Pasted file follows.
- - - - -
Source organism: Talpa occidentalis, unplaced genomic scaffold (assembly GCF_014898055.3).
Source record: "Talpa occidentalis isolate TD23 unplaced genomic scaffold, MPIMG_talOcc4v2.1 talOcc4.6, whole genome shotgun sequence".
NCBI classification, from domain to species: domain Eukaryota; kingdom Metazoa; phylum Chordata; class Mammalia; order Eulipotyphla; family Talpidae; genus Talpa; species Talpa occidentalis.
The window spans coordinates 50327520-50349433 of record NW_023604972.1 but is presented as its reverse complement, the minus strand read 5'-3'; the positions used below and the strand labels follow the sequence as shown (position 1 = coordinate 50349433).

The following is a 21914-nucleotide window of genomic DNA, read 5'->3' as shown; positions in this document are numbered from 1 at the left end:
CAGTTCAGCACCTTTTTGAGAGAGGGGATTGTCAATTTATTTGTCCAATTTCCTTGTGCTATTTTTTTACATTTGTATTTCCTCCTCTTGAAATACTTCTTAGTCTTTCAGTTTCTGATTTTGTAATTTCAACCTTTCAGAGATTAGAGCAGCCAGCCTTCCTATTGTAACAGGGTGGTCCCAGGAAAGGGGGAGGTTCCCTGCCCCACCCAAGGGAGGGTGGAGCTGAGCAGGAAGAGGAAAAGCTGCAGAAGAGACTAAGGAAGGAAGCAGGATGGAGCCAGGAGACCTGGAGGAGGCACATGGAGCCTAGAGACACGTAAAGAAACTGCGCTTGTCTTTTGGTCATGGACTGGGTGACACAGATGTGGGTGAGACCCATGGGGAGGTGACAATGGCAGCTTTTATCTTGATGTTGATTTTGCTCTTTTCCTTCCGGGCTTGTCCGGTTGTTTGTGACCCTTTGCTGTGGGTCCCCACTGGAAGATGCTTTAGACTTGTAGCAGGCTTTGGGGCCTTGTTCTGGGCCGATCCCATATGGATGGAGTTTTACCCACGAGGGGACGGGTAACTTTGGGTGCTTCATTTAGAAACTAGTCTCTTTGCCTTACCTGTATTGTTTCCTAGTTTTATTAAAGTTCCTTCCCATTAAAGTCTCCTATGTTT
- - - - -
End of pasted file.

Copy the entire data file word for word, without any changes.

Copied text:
Source organism: Talpa occidentalis, unplaced genomic scaffold (assembly GCF_014898055.3).
Source record: "Talpa occidentalis isolate TD23 unplaced genomic scaffold, MPIMG_talOcc4v2.1 talOcc4.6, whole genome shotgun sequence".
NCBI classification, from domain to species: domain Eukaryota; kingdom Metazoa; phylum Chordata; class Mammalia; order Eulipotyphla; family Talpidae; genus Talpa; species Talpa occidentalis.
The window spans coordinates 50327520-50349433 of record NW_023604972.1 but is presented as its reverse complement, the minus strand read 5'-3'; the positions used below and the strand labels follow the sequence as shown (position 1 = coordinate 50349433).

The following is a 21914-nucleotide window of genomic DNA, read 5'->3' as shown; positions in this document are numbered from 1 at the left end:
CAGTTCAGCACCTTTTTGAGAGAGGGGATTGTCAATTTATTTGTCCAATTTCCTTGTGCTATTTTTTTACATTTGTATTTCCTCCTCTTGAAATACTTCTTAGTCTTTCAGTTTCTGATTTTGTAATTTCAACCTTTCAGAGATTAGAGCAGCCAGCCTTCCTATTGTAACAGGGTGGTCCCAGGAAAGGGGGAGGTTCCCTGCCCCACCCAAGGGAGGGTGGAGCTGAGCAGGAAGAGGAAAAGCTGCAGAAGAGACTAAGGAAGGAAGCAGGATGGAGCCAGGAGACCTGGAGGAGGCACATGGAGCCTAGAGACACGTAAAGAAACTGCGCTTGTCTTTTGGTCATGGACTGGGTGACACAGATGTGGGTGAGACCCATGGGGAGGTGACAATGGCAGCTTTTATCTTGATGTTGATTTTGCTCTTTTCCTTCCGGGCTTGTCCGGTTGTTTGTGACCCTTTGCTGTGGGTCCCCACTGGAAGATGCTTTAGACTTGTAGCAGGCTTTGGGGCCTTGTTCTGGGCCGATCCCATATGGATGGAGTTTTACCCACGAGGGGACGGGTAACTTTGGGTGCTTCATTTAGAAACTAGTCTCTTTGCCTTACCTGTATTGTTTCCTAGTTTTATTAAAGTTCCTTCCCATTAAAGTCTCCTATGTTT